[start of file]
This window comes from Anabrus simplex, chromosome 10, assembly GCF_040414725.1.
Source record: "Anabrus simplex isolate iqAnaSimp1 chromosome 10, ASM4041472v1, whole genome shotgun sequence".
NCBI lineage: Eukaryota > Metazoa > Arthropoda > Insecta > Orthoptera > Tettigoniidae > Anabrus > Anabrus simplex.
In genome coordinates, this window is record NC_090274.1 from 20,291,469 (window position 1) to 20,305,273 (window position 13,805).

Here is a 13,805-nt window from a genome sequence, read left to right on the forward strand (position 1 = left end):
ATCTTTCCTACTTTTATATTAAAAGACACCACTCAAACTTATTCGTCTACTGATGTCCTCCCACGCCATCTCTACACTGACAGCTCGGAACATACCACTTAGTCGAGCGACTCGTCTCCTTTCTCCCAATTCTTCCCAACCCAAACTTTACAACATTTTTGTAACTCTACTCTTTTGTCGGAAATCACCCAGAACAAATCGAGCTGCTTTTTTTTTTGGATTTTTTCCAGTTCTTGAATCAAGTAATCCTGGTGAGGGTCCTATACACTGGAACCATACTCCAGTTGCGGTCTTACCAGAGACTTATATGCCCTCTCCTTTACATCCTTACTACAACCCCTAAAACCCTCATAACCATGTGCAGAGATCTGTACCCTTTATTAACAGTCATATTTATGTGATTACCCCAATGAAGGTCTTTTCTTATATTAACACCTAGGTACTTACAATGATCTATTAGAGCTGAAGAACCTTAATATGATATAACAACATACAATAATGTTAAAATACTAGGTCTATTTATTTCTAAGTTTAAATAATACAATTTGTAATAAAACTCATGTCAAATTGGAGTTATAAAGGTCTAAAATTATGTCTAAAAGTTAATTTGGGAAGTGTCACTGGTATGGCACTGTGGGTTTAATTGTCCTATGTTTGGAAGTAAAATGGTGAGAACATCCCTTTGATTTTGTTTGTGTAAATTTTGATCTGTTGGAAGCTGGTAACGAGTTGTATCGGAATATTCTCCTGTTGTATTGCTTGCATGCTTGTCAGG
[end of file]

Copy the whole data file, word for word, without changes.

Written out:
This window comes from Anabrus simplex, chromosome 10, assembly GCF_040414725.1.
Source record: "Anabrus simplex isolate iqAnaSimp1 chromosome 10, ASM4041472v1, whole genome shotgun sequence".
NCBI lineage: Eukaryota > Metazoa > Arthropoda > Insecta > Orthoptera > Tettigoniidae > Anabrus > Anabrus simplex.
In genome coordinates, this window is record NC_090274.1 from 20,291,469 (window position 1) to 20,305,273 (window position 13,805).

Here is a 13,805-nt window from a genome sequence, read left to right on the forward strand (position 1 = left end):
ATCTTTCCTACTTTTATATTAAAAGACACCACTCAAACTTATTCGTCTACTGATGTCCTCCCACGCCATCTCTACACTGACAGCTCGGAACATACCACTTAGTCGAGCGACTCGTCTCCTTTCTCCCAATTCTTCCCAACCCAAACTTTACAACATTTTTGTAACTCTACTCTTTTGTCGGAAATCACCCAGAACAAATCGAGCTGCTTTTTTTTTTGGATTTTTTCCAGTTCTTGAATCAAGTAATCCTGGTGAGGGTCCTATACACTGGAACCATACTCCAGTTGCGGTCTTACCAGAGACTTATATGCCCTCTCCTTTACATCCTTACTACAACCCCTAAAACCCTCATAACCATGTGCAGAGATCTGTACCCTTTATTAACAGTCATATTTATGTGATTACCCCAATGAAGGTCTTTTCTTATATTAACACCTAGGTACTTACAATGATCTATTAGAGCTGAAGAACCTTAATATGATATAACAACATACAATAATGTTAAAATACTAGGTCTATTTATTTCTAAGTTTAAATAATACAATTTGTAATAAAACTCATGTCAAATTGGAGTTATAAAGGTCTAAAATTATGTCTAAAAGTTAATTTGGGAAGTGTCACTGGTATGGCACTGTGGGTTTAATTGTCCTATGTTTGGAAGTAAAATGGTGAGAACATCCCTTTGATTTTGTTTGTGTAAATTTTGATCTGTTGGAAGCTGGTAACGAGTTGTATCGGAATATTCTCCTGTTGTATTGCTTGCATGCTTGTCAGG